The rate of pre-eclampsia had already begun to decline at Baylor before the guidelines were implemented, but after implementation, the overall trend was considerably lower and stayed steady without apparent seasonal variation.

Daily low-dose aspirin during the second and third trimesters would cost approximately $4, whereas the cost to treat one woman with pre-eclampsia is approximately $21,200, the researchers report.

"The most important clinical implication is that even a small benefit from aspirin is worth it because of the low cost and low risk of harm with the intervention," Dr Tolcher told Medscape Medical News. "Also, the benefit may be even greater in subsets of women, including those with a history of pre-eclampsia."

Limitations of this study are its retrospective design, the inclusion of only women with a history of pre-eclampsia, and the inability to determine compliance with aspirin use. However, unconfirmed compliance with the intervention is a reflection of actual clinical use, which is likely imperfect, she pointed out.

Comparing the Evidence

"Aspirin has not been shown to have a beneficial effect in terms of reducing the risk of pre-eclampsia in the two largest randomized trials — one from the United States and one an international study," Dr Tolcher told Medscape Medical News. "However, meta-analyses combining results from these and small studies show a benefit. But some clinicians are hesitant to make change based on meta-analyses."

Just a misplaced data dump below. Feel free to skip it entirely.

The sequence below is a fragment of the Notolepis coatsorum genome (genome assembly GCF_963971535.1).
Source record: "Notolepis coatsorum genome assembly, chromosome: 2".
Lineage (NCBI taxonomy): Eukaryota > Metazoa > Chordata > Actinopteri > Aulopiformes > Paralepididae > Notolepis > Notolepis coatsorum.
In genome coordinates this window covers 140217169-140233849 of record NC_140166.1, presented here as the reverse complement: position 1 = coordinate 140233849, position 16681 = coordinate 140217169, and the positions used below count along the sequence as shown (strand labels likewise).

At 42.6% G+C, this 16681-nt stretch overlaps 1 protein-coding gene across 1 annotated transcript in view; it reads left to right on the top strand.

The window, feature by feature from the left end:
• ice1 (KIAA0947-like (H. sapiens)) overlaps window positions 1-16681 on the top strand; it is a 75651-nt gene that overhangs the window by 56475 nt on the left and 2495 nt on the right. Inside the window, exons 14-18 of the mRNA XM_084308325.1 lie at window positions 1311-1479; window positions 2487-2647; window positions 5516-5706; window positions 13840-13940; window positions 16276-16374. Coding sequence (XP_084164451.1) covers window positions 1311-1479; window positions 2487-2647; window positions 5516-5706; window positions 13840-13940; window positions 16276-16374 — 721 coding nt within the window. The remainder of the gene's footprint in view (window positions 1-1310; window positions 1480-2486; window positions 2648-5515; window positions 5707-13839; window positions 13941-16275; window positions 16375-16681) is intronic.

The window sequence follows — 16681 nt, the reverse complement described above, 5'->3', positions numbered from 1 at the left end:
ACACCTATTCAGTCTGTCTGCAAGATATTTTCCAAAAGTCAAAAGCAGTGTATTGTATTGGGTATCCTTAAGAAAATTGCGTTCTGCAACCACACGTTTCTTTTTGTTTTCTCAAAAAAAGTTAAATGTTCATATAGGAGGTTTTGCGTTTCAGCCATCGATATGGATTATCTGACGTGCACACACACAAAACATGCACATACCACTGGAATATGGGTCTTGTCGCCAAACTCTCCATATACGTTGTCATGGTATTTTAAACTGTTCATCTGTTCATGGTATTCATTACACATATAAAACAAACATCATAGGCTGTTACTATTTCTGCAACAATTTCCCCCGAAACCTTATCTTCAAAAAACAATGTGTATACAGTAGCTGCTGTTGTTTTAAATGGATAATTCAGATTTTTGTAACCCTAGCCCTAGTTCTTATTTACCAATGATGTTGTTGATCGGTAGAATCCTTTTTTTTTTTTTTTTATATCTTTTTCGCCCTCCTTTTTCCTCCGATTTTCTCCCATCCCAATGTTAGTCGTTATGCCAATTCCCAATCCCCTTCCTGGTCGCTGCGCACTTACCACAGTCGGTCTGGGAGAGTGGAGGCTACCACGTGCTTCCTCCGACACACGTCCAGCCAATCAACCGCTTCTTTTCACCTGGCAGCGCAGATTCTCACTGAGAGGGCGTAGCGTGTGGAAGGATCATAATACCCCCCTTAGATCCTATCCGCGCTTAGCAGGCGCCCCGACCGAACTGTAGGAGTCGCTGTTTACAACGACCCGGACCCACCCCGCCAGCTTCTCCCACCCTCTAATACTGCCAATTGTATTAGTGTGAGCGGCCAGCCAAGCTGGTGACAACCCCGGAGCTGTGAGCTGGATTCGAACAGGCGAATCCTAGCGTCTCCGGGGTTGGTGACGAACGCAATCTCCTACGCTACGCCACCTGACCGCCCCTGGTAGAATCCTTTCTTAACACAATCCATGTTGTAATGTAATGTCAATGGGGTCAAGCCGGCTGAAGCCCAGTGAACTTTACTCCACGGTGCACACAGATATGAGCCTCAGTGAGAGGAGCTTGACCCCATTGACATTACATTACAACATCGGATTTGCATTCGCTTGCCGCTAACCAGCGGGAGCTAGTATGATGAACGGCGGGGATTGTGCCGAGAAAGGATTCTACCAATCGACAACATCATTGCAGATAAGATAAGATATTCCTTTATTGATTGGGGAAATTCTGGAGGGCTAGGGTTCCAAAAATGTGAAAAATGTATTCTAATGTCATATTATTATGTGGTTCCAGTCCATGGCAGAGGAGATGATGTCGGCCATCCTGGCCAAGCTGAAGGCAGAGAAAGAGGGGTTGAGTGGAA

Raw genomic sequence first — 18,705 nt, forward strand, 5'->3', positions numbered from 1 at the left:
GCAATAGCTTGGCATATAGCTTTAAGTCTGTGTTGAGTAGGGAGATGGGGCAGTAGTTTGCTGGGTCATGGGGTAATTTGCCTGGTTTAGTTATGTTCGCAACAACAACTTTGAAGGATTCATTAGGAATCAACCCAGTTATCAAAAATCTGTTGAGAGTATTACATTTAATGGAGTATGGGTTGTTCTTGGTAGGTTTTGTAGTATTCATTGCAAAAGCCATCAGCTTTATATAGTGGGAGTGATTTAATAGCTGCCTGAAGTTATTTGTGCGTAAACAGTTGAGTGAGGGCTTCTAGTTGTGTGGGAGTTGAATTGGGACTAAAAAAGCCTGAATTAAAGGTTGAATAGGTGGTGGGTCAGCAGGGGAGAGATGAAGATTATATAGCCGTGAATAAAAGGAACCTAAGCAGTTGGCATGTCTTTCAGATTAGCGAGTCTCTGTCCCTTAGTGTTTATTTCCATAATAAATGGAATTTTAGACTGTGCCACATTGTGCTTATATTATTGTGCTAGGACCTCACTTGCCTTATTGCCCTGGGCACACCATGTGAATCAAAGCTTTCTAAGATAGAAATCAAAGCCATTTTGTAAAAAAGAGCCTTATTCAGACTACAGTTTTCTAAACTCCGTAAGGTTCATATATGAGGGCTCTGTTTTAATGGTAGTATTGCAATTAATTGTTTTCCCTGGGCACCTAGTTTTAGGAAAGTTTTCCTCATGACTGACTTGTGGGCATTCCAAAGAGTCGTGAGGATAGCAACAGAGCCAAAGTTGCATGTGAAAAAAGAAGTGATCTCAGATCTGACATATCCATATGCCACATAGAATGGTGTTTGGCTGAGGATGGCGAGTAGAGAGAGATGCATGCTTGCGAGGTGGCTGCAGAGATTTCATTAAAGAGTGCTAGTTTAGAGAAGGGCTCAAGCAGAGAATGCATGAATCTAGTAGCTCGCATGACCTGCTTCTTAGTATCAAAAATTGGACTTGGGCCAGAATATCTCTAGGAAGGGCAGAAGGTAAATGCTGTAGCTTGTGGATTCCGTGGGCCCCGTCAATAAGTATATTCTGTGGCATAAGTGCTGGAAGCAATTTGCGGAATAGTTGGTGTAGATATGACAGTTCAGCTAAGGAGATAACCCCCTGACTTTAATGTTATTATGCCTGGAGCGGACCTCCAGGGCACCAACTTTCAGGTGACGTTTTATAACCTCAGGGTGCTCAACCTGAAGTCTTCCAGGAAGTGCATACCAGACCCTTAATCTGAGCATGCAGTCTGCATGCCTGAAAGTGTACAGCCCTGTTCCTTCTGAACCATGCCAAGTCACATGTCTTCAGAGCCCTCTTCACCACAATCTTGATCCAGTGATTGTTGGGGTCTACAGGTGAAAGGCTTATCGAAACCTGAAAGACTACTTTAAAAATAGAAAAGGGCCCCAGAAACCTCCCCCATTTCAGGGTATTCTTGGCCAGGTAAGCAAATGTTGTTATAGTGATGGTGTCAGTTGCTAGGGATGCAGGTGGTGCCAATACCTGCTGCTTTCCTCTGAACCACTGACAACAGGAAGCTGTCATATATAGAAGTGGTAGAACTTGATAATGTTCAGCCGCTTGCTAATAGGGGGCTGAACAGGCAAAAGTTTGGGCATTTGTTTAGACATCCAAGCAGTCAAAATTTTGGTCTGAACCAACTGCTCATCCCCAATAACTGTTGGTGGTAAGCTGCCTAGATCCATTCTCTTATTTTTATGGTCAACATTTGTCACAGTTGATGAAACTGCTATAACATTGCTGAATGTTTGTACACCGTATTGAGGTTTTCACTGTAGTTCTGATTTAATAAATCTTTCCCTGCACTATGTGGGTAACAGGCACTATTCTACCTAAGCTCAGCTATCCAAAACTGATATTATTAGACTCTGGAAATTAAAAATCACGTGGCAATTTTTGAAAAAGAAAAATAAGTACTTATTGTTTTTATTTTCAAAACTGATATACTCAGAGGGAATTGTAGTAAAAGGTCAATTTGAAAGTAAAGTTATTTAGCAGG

Anything that's cost-effective and can prevent bad outcomes is fantastic.

In 2014, on the basis of findings from meta-analyses, the USPSTF began to recommend low-dose aspirin (81 mg/day) after 12 weeks of gestation to prevent morbidity and mortality from pre-eclampsia in women with a history of pre-eclampsia, multifetal gestation, chronic hypertension, type 1 or 2 diabetes, renal disease, or autoimmune disease. The American Congress of Obstetricians and Gynecologists followed with a similar recommendation last year. The level B evidence was based primarily on a meta-analysis showing a 24% reduction in the risk for pre-eclampsia.

"Anything that's cost-effective and can prevent bad outcomes is fantastic," said Daniele Feldman, MD, from the Perinatal, Obstetrics and Gynecology Health Center at Dignity Health in Santa Maria, California.

Although the results from this study are "consistent with what we have known about and been practicing," Dr Feldman said she finds them reassuring. "We've been looking for a way to prevent pre-eclampsia for a long, long time," she told Medscape Medical News. "It's nice to have something that looks like it works."

Dr Tolcher and Dr Feldman have disclosed no relevant financial relationships.

Society for Maternal-Fetal Medicine (SMFM) 2017 Annual Pregnancy Meeting. Presented January 27, 2017.